Tomato plants can establish symbiotic interactions with arbuscular mycorrhizal fungi (AMF) able to promote plant nutrition and prime systemic plant defenses against pathogens attack; the mechanism involved is known as mycorrhiza-induced resistance (MIR). However, studies on the effect of AMF on viral infection, still limited and not conclusive, indicate that AMF colonization may have a detrimental effect on plant defenses against viruses, so that the term “mycorrhiza-induced susceptibility” (MIS) has been proposed for these cases. To expand the case studies to a not yet tested viral family, that is, Bromoviridae, we investigated the effect of the colonization by the AMF Funneliformis mosseae on cucumber mosaic virus (CMV) infection in tomato by phenotypic, physiological, biochemical, and transcriptional analyses. Our results showed that the establishment of a functional AM symbiosis is able to limit symptoms development. Physiological and transcriptomic data highlighted that AMF mitigates the drastic downregulation of photosynthesis-related genes and the reduction of photosynthetic CO2 assimilation rate caused by CMV infection. In parallel, an increase of salicylic acid level and a modulation of reactive oxygen species (ROS)-related genes, toward a limitation of ROS accumulation, was specifically observed in CMV-infected mycorrhizal plants. Overall, our data indicate that the AM symbiosis influences the development of CMV infection in tomato plants and exerts a priming effect able to enhance tolerance to viral infection. Full article
(This article belongs to the Section Viruses of Plants, Fungi and Protozoa)
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Open AccessArticle
Prolonged Detection of Bovine Viral Diarrhoea Virus Infection in the Semen of Bulls
Viruses 2020, 12(6), 674; https://doi.org/10.3390/v12060674 - 22 Jun 2020
Viewed by 375
Abstract
Infection of bulls with bovine viral diarrhoea virus (BVDV) can result in the development of virus persistence, confined to the reproductive tract. These bulls develop a normal immune response with high neutralizing antibody titres. However, BVDV can be excreted in the semen for [...] Read more.
Infection of bulls with bovine viral diarrhoea virus (BVDV) can result in the development of virus persistence, confined to the reproductive tract. These bulls develop a normal immune response with high neutralizing antibody titres. However, BVDV can be excreted in the semen for a prolonged period. Although relatively rare, in this study we describe six separate cases in bulls being prepared for admission to artificial breeding centres. Semen samples were tested in a pan-Pestivirus-reactive real-time PCR assay and viral RNA was detected in semen from five of the bulls for three to eight months after infection. In one bull, virus was detected at low levels for more than five years. This bull was found to have one small testis. When slaughtered, virus was only detected in the abnormal testis. The low levels of BVDV in the semen of these bulls were only intermittently detected by virus isolation in cell culture. This virus-contaminated semen presents a biosecurity risk and confirms the need to screen all batches of semen from bulls that have been previously infected with BVDV. The use of real-time PCR is recommended as the preferred laboratory assay for this purpose. Full article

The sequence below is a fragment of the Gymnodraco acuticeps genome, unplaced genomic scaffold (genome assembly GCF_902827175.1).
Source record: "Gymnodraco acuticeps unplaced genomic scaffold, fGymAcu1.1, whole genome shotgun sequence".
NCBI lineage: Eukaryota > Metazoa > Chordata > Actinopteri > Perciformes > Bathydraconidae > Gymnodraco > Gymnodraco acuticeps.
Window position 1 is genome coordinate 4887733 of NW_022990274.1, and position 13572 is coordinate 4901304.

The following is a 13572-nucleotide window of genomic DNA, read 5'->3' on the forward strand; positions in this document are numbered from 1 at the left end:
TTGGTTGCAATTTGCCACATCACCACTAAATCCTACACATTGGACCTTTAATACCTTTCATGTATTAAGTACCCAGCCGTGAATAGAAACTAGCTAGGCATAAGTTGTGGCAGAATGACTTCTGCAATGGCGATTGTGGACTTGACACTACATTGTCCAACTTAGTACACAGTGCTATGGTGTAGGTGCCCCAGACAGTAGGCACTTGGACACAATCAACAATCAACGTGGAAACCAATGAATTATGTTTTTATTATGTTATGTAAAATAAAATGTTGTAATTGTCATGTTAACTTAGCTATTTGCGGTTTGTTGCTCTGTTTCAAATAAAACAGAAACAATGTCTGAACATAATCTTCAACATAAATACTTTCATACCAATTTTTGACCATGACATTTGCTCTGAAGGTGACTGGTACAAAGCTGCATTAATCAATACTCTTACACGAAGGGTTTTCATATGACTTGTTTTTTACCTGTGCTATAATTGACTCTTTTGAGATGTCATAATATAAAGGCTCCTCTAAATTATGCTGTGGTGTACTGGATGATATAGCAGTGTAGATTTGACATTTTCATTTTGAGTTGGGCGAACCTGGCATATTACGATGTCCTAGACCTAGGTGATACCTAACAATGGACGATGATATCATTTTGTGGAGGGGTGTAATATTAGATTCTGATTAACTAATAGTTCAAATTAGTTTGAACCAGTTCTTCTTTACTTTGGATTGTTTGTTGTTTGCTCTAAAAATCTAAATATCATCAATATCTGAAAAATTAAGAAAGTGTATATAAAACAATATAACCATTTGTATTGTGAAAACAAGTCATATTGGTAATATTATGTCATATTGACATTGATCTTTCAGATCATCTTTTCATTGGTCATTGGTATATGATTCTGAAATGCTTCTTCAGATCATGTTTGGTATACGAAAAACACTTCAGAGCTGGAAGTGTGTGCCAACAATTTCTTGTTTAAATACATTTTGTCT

(This article belongs to the Special Issue Bovine Viral Diarrhea Virus and Related Pestiviruses)
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Open AccessReview
The Evolution, Spread and Global Threat of H6Nx Avian Influenza Viruses
Viruses 2020, 12(6), 673; https://doi.org/10.3390/v12060673 - 22 Jun 2020
Viewed by 528
Abstract
Avian influenza viruses of the subtype H6Nx are being detected globally with increasing frequency. Some H6Nx lineages are becoming enzootic in Asian poultry and sporadic incursions into European poultry are occurring more frequently. H6Nx viruses that contain mammalian adaptation motifs pose a zoonotic [...] Read more.
Avian influenza viruses of the subtype H6Nx are being detected globally with increasing frequency. Some H6Nx lineages are becoming enzootic in Asian poultry and sporadic incursions into European poultry are occurring more frequently. H6Nx viruses that contain mammalian adaptation motifs pose a zoonotic threat and have caused human cases. Although currently understudied globally, H6Nx avian influenza viruses pose a substantial threat to both poultry and human health. In this review we examine the current state of knowledge of H6Nx viruses including their global distribution, tropism, transmission routes and human health risk. Full article
(This article belongs to the Section Animal Viruses)
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Open AccessArticle
FKBP5 Regulates RIG-I-Mediated NF-κB Activation and Influenza A Virus Infection
Viruses 2020, 12(6), 672; https://doi.org/10.3390/v12060672 - 22 Jun 2020
Viewed by 394
Abstract
Influenza A virus (IAV) is a highly transmissible respiratory pathogen and is a constant threat to global health with considerable economic and social impact. Influenza viral RNA is sensed by host pattern recognition receptors (PRRs), such as the Toll-like receptor 7 (TLR7) and [...] Read more.